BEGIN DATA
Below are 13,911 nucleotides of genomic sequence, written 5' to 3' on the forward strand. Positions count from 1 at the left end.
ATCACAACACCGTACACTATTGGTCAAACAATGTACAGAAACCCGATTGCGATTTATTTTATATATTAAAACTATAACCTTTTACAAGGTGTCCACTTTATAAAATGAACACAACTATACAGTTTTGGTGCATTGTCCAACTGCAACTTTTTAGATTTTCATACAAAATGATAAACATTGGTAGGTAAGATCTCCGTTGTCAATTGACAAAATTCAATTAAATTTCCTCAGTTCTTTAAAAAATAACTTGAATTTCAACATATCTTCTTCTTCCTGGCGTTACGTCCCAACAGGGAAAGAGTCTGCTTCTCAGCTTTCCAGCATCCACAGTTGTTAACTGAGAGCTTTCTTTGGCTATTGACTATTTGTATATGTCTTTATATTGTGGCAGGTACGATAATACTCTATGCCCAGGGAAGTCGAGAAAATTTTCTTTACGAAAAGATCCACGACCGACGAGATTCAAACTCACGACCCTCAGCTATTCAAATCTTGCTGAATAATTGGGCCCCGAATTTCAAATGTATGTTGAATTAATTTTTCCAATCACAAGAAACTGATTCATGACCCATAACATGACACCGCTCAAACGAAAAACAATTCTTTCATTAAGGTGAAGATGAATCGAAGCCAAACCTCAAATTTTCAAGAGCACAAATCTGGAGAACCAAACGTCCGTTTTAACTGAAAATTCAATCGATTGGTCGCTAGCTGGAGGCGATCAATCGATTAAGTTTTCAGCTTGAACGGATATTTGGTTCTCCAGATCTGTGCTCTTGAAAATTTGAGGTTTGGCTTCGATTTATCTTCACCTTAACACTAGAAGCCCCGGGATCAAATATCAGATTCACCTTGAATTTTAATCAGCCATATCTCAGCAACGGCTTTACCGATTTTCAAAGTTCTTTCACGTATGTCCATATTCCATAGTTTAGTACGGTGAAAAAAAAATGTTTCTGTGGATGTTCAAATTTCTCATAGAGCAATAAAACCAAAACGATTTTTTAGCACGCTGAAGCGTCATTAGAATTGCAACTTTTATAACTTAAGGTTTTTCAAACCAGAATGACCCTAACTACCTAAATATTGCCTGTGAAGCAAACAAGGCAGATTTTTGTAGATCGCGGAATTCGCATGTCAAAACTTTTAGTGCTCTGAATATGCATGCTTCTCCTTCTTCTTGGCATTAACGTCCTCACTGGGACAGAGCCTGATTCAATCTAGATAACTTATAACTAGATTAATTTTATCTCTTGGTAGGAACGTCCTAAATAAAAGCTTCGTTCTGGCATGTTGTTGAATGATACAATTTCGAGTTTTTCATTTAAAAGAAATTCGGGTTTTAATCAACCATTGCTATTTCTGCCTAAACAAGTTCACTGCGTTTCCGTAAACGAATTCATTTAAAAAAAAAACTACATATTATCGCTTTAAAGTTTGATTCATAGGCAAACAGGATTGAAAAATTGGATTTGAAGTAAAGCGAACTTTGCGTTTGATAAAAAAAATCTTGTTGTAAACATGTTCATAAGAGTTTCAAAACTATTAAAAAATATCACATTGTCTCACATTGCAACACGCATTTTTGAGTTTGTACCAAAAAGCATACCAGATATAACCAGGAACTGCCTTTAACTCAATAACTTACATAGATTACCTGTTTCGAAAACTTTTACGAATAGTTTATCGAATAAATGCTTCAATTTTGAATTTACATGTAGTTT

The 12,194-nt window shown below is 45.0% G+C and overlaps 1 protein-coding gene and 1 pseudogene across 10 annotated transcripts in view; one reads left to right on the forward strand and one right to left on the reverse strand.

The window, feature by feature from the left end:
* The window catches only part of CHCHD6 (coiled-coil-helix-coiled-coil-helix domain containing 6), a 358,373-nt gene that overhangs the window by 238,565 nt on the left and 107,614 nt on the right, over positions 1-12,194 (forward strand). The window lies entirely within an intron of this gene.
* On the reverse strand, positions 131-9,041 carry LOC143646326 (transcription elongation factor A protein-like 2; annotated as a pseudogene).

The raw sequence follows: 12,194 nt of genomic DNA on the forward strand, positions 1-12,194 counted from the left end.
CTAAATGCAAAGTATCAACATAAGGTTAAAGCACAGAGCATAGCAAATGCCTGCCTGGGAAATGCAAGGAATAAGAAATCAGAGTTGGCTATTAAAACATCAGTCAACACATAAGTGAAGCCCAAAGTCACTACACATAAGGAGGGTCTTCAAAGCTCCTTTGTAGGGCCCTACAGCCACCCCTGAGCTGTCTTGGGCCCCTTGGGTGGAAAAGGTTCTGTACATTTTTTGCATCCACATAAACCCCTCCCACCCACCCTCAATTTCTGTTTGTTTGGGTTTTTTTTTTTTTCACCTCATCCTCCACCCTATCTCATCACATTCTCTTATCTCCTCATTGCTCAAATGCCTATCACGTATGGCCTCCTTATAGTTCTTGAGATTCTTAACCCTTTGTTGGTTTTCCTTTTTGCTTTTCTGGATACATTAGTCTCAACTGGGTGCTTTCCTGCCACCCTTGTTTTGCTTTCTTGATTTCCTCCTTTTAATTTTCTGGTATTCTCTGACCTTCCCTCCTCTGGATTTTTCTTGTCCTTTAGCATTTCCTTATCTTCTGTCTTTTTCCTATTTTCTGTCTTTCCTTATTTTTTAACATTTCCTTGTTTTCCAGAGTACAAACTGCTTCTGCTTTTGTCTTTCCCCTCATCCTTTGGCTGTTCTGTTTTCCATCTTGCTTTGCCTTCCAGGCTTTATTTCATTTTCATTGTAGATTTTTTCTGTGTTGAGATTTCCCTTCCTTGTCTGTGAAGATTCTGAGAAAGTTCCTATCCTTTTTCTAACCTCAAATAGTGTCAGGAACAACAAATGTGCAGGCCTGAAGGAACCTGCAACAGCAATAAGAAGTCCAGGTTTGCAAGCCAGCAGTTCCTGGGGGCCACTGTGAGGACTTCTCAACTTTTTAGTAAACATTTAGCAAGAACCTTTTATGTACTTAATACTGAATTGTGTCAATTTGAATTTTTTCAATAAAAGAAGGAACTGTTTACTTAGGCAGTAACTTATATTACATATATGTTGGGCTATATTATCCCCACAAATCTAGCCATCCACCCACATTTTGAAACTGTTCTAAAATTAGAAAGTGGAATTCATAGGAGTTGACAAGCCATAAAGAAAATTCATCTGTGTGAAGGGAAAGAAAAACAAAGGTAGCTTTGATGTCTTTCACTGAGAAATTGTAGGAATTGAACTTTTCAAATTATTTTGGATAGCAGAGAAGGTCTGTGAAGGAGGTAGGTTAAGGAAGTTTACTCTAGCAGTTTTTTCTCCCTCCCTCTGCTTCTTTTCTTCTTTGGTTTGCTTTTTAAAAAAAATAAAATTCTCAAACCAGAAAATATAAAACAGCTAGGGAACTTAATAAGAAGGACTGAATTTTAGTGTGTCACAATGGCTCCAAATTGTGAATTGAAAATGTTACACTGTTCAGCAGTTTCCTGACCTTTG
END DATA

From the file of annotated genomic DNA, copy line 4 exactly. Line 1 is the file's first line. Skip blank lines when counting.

The window, feature by feature from the left end: